Outsider in Amsterdam (Amsterdam Cops) – Janwillem Van De Wetering

(Reviewed by JD Jung)

“Papuans…He saw the wild men from the early ages who once populated the swamp that, now, today, was called Holland.”

Today in 1970’s Amsterdam, most have learned about these people from the Dutch colony of New Guinea in school, but few had ever met one. Also, in 1970’s Amsterdam—on a somewhat unrelated note— murders are few and far between.

So partners, Detective-Adjutant Gripstra and Sergeant de Gier, will soon find their purpose as policemen.

They are called to the hindist society where a man is hanging from the ceiling as an apparent suicide. This man is Piet Verboom, the head of the society and a Papuan. The more the two detectives look into the situation, the more it looks like murder: with multiple suspects from religious/business associates to an ex-wife and almost everyone who had contact with Verboom. Of course this leads to a variety of possible motives, some involving a pregnant lover,  miso soup, hash and heroin.

Originally published in 1975, the late Janwillem van de Wetering, referred to his experience as a part-time policeman as the motivation for his novels.

Outsider in Amsterdam is a tightly knit crime novel that explores racism and the effects of colonialism, along with the city’s long-standing drug culture. It was the first of thirteen novels in the “Amsterdam Cop” series featuring the two detectives: Gripstra– older, portly, married and badly-dressed, and de Gier, unmarried, womanizing and somewhat philosophical. Luckily these two, opposites in appearance and personality, report to an elder commissari, who at first seems somewhat bumbling. However unlike police captains and high ranking officers in most detective novels, he provides an experienced and intuitive perspective to their cases.

Though there is nothing bizarre or extraordinary to classify this as a “must-read”, I think that fans of crime novels with a cultural angle will enjoy this one.

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Someone Must Die – Sharon Potts

(Reviewed by Ishita RC)


Aubrey Lynd has always lived her life in blessed ignorance, clinging to the illusion of a protective bubble wrap. And then, her nephew is kidnapped from the middle of a carnival while he was with his grandmother and her mother, Diana Lynd. With the notion that her family comes first, she decides to make a trip back home. But as the clock ticks, her dysfunctional family starts appearing stranger than what she believed. Secrets start unraveling that make her start questioning how far can morality go, especially when lives are at stake?

Someone Must Die is one of those books that have to be read simply because the story is so damn good. The plot is brilliant and the narrative style helps to carry it to success. The characters are well built and play their roles brilliantly and as you progress through the book you can see how there is no wastage of character in the story line.

Everything complements each other in this book; the plot, the characters, the style of narration, the title, the cover image. What I didn’t like was the fact that the moments of flashbacks experienced by the characters were lost in narration; if they had been italicised, it would have been easier as a reader to get more involved in the book.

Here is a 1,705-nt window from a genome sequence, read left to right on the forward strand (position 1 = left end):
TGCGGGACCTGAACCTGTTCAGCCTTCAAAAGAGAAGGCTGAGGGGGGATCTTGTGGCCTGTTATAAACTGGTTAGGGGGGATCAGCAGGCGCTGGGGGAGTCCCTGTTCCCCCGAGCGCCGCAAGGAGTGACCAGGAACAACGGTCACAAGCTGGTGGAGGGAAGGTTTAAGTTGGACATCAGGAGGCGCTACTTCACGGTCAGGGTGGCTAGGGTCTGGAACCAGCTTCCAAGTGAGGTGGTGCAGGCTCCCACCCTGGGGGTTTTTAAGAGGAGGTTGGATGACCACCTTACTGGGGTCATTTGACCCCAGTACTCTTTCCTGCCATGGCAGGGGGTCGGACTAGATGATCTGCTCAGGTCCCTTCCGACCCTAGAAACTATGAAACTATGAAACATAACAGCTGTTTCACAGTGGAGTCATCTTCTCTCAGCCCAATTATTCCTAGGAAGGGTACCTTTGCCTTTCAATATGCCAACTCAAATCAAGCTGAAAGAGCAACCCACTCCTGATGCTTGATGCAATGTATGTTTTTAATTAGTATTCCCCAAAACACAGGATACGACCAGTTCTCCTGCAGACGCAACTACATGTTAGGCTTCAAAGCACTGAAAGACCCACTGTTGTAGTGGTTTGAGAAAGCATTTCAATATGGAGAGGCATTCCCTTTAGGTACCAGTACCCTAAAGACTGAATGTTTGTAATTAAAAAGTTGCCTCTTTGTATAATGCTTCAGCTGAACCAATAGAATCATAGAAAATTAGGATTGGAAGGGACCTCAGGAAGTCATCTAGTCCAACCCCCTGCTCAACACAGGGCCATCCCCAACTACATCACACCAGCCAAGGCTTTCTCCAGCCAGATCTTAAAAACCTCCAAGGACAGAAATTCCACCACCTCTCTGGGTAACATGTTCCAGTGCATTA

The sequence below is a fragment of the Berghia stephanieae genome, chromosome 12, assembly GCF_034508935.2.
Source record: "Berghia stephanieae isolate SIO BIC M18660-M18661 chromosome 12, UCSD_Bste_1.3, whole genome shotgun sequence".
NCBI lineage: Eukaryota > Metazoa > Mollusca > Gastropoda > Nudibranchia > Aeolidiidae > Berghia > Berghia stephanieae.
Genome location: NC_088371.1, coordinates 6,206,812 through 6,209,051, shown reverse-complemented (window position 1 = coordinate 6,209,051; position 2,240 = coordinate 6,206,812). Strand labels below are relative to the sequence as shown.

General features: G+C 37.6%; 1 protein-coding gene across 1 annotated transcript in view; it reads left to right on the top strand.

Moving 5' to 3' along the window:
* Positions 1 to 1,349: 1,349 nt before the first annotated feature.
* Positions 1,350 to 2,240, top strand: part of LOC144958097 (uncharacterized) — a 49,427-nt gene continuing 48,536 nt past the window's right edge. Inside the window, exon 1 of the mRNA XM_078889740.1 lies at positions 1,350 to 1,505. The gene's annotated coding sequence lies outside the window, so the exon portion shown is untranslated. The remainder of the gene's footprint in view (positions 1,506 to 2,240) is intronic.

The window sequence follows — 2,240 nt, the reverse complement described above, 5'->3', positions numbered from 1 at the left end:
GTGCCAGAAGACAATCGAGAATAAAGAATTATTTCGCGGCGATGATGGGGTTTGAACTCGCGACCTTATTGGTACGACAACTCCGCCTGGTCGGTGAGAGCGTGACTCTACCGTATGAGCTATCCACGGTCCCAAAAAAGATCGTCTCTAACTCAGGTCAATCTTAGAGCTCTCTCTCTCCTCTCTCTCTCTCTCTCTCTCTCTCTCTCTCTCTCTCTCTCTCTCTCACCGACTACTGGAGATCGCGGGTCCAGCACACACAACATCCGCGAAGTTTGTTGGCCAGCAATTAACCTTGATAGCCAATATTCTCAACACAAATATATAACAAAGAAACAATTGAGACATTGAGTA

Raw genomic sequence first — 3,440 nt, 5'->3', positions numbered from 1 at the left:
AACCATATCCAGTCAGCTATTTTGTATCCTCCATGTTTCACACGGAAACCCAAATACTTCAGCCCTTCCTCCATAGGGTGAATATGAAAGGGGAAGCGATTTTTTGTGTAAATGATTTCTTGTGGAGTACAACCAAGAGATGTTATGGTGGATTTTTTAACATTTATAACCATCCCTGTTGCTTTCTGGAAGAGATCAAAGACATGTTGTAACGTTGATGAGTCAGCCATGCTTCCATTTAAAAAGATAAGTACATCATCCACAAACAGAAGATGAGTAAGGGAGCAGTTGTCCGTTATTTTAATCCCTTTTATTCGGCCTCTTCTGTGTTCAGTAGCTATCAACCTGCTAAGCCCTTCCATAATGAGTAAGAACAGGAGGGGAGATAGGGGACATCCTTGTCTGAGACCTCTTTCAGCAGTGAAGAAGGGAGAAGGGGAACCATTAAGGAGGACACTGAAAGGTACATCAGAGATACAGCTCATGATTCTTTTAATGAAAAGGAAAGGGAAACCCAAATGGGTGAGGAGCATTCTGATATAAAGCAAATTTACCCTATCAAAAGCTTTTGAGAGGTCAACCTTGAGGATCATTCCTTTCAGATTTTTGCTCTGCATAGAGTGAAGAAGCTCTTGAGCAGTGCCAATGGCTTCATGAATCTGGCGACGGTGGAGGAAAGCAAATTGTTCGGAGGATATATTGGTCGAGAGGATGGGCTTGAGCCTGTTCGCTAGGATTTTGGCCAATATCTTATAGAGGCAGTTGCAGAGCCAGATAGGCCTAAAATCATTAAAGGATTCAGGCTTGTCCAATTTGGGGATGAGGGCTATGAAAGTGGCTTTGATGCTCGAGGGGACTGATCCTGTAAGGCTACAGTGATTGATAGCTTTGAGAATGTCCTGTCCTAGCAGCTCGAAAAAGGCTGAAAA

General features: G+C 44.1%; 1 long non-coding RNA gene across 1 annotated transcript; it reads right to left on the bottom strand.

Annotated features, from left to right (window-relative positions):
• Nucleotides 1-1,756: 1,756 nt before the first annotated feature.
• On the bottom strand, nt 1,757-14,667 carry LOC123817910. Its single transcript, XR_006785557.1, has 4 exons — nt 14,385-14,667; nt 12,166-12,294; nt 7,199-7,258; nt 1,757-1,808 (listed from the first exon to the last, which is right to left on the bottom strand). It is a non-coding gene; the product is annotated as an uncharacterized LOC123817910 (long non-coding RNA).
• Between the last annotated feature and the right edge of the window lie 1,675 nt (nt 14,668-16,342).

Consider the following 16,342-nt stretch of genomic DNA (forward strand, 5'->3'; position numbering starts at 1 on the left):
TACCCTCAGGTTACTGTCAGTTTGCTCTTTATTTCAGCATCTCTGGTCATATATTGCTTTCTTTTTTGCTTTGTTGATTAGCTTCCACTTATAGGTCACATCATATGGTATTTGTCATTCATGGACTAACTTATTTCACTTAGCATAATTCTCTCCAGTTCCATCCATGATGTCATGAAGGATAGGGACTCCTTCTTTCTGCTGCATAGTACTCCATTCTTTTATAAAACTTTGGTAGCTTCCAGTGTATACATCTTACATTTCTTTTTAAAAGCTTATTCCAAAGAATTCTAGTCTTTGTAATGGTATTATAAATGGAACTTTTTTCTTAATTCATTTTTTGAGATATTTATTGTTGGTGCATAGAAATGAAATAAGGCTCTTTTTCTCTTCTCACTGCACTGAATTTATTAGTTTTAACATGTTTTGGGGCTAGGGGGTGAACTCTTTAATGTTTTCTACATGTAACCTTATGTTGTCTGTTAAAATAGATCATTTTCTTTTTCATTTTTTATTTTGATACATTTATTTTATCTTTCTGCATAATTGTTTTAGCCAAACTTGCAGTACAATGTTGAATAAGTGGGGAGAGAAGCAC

Someone Must Die is a pretty damn good book to recommend further. Definitely interesting!

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The Little Book of Sham: More secrets than “The Secret” Funnier than “The Tibetan Book of the dead” More urgent than the “Power of Now” – Keith Martin

(Reviewed by JD Jung)

“Trolls use to live under
Then they migrated to
Now they run for President.”

Or how about this one?

“Swearing is caring.

Swearing shows passion, can

help reduce the

sensation of pain and is an

indicator of a larger than

average vocabulary.”

These words of wisdom and so much more can be found in The Little Book of Sham.  The sayings are so funny that was difficult to pick one to share. Keith Martin  even expands on popular mottoes and clichés, such as “Work smarter, not harder…”  “Haters gonna hate…” “Death and taxes…”.  Want to know his spin on these? You’ll just have to buy the book, (and it’s really cheap!)

What do Dorian Gray and Donald Trump have in common?  In fact there are a few references to the presumptive Republican Presidential nominee; about the same number as those relating to flatulence. This Irishman has an amusing take on American politics.

The Little Book of Sham will make a great gift for someone who needs humor in their life. I wish it would come out in paperback instead of e-format ; that would make it easier to wrap.

The book is little in volume but big on laughs. It will take less than an hour to get through including laugh breaks. It definitely made my day.




Posted in Humor & Satire, Irish literature | Tagged , , | 2 Comments

Warning Order: A Search and Destroy Thriller – Joshua Hood

(Reviewed by Ishita RC)

War on terror has never been more serious or terrifying, when Mason Kane – special ops personnel with a questionable past–finds himself trapped in the middle of a plot that seems to involve intelligent minds from both sides. Survival has never been sweeter than when each turn reveals a new set of dangers that seems to have been orchestrated from the very core of his own government.

I have been in love with Matthew Reilly since the day I got my hands on one of his books. But never in my life, could I imagine a book that could compete with the sheer brilliance of Reilly’s action-packed narrative. Warning Order seriously lived up to every expectation that I had after reading this book.